People are the first, but also the weakest, line of defence, claims van der Linden, so employees must be trained to spot early warning signs of a potential attack so that companies can mount a rapid response.
“Training experts who can oversee the implementation of comprehensive security measures are vital – and investment in this area will not be wasted,” he says. “Those that cannot get this off the ground quickly should consider partnering with an organisation equipped with expertise and end-to-end services to manage it.”
This is echoed by Okta’s research and Rogers, both of which agree that employee education is key. “Staff need to be empowered to understand all security threats and be aware of the risks created by remote and hybrid working, such as when a family shares passwords or corporate resources are accessed on personal machines.”
Employees must understand the dangers as well as the reasoning behind measures such as Zero Trust, so they’re not tempted to bypass security for the sake of convenience, he explains. “However, it's equally important that security is designed in such a way that it complements user behaviour and empowers them to do their jobs rather than just add additional, often unnecessary friction.”
Insurance helps offset ransomware attacks that get through
The insurance industry is another established sector that must change quickly in order to keep up with commercial pressures, says Okta’s Rogers, and combining cyber insurance with best-practice efforts to protect against attacks is “a sensible strategy”.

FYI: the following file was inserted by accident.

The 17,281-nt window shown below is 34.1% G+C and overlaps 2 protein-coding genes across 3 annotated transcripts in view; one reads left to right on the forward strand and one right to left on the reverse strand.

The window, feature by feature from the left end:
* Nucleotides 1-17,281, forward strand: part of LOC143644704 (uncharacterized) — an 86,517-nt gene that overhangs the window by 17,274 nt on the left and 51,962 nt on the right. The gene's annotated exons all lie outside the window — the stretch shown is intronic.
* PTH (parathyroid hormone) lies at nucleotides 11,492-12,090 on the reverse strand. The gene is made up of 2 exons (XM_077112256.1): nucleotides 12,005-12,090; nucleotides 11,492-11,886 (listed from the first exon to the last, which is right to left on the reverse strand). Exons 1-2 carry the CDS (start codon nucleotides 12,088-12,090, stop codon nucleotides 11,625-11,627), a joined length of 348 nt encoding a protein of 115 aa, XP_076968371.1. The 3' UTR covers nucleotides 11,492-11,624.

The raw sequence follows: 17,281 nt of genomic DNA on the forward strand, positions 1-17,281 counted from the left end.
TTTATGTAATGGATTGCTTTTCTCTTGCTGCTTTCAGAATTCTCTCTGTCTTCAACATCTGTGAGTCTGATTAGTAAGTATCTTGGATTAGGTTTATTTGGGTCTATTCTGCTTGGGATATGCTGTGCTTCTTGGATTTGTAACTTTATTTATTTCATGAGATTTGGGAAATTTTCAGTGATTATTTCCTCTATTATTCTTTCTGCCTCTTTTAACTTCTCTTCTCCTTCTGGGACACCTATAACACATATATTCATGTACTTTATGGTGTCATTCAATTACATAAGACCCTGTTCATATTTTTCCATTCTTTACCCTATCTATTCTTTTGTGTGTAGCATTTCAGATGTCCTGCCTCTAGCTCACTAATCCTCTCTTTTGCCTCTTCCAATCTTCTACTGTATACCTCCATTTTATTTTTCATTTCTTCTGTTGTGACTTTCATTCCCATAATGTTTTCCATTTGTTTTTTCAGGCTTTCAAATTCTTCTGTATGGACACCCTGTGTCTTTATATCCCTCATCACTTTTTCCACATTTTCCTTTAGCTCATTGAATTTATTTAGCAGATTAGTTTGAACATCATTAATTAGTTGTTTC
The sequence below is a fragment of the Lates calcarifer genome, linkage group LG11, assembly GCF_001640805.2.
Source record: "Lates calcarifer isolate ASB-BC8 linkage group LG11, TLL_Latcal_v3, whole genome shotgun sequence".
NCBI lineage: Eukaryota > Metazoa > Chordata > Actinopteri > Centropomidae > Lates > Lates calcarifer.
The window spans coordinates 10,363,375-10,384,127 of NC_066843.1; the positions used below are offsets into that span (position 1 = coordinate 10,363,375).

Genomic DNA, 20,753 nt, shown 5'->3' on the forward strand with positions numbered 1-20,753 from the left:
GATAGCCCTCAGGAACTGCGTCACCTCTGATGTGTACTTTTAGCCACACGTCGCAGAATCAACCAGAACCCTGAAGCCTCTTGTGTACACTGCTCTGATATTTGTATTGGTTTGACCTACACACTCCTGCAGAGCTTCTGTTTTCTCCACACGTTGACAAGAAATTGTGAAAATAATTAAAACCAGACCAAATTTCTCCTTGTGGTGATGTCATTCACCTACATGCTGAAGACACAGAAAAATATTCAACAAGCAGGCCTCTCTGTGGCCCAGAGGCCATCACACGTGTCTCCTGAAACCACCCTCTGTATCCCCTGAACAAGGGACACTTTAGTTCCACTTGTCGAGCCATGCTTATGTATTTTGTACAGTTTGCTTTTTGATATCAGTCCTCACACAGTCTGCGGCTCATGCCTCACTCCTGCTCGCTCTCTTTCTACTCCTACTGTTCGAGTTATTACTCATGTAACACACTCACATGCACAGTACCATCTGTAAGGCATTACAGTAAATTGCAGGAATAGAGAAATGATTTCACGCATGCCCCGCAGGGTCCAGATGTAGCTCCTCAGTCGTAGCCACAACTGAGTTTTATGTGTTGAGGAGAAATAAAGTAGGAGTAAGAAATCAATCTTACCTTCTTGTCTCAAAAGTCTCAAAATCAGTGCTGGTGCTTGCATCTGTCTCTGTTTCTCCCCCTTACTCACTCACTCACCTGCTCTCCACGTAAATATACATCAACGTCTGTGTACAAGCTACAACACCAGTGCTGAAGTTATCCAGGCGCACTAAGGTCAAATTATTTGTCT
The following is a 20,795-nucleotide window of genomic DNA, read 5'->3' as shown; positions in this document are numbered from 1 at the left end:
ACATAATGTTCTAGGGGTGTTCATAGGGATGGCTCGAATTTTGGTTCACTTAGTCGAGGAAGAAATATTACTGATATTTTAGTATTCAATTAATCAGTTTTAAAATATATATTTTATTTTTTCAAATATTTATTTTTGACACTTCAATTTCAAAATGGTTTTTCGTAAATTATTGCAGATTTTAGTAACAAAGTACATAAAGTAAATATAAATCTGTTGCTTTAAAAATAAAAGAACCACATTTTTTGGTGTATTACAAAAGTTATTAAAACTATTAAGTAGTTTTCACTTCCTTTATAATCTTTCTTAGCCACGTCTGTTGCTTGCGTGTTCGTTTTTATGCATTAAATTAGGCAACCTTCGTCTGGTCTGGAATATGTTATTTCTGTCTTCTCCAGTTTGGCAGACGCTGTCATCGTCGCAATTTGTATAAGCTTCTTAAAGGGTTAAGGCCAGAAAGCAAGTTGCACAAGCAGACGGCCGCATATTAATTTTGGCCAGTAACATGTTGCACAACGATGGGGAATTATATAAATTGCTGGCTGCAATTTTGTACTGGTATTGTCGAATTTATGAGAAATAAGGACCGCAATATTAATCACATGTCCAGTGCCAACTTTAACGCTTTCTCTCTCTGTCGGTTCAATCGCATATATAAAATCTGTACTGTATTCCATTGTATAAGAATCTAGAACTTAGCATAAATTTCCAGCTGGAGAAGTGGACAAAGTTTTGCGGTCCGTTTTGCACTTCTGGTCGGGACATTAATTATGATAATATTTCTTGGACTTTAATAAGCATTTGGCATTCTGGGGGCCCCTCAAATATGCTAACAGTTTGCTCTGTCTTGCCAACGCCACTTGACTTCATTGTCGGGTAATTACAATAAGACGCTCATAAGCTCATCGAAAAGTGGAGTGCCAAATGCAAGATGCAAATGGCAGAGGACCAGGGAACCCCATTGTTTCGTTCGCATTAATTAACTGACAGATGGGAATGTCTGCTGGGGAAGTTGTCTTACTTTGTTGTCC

“Cyber insurance carriers increasingly consider strong identity controls as mitigating security risks, meaning that they will reduce premiums for companies who use them,” says Rogers. “If the worst happens, cyber insurance policies offer financial support for the many potential costs of a ransomware incident – from regulatory fines and recovery costs to media relations and incident response.”
In the past, the insurance industry has played a key role in the development of security and safety across global business, and Rogers hopes to see the same developments in the cybersecurity space.
“Companies will increasingly have little option but to adopt strong, identity-based security if they want to keep insurance premiums down,” says Rogers. “Risks are difficult to quantify, and this is leading to increased costs and more stringent underwriting requirements. Identity-based security will increasingly be the single best way to lower cyber insurance premiums.”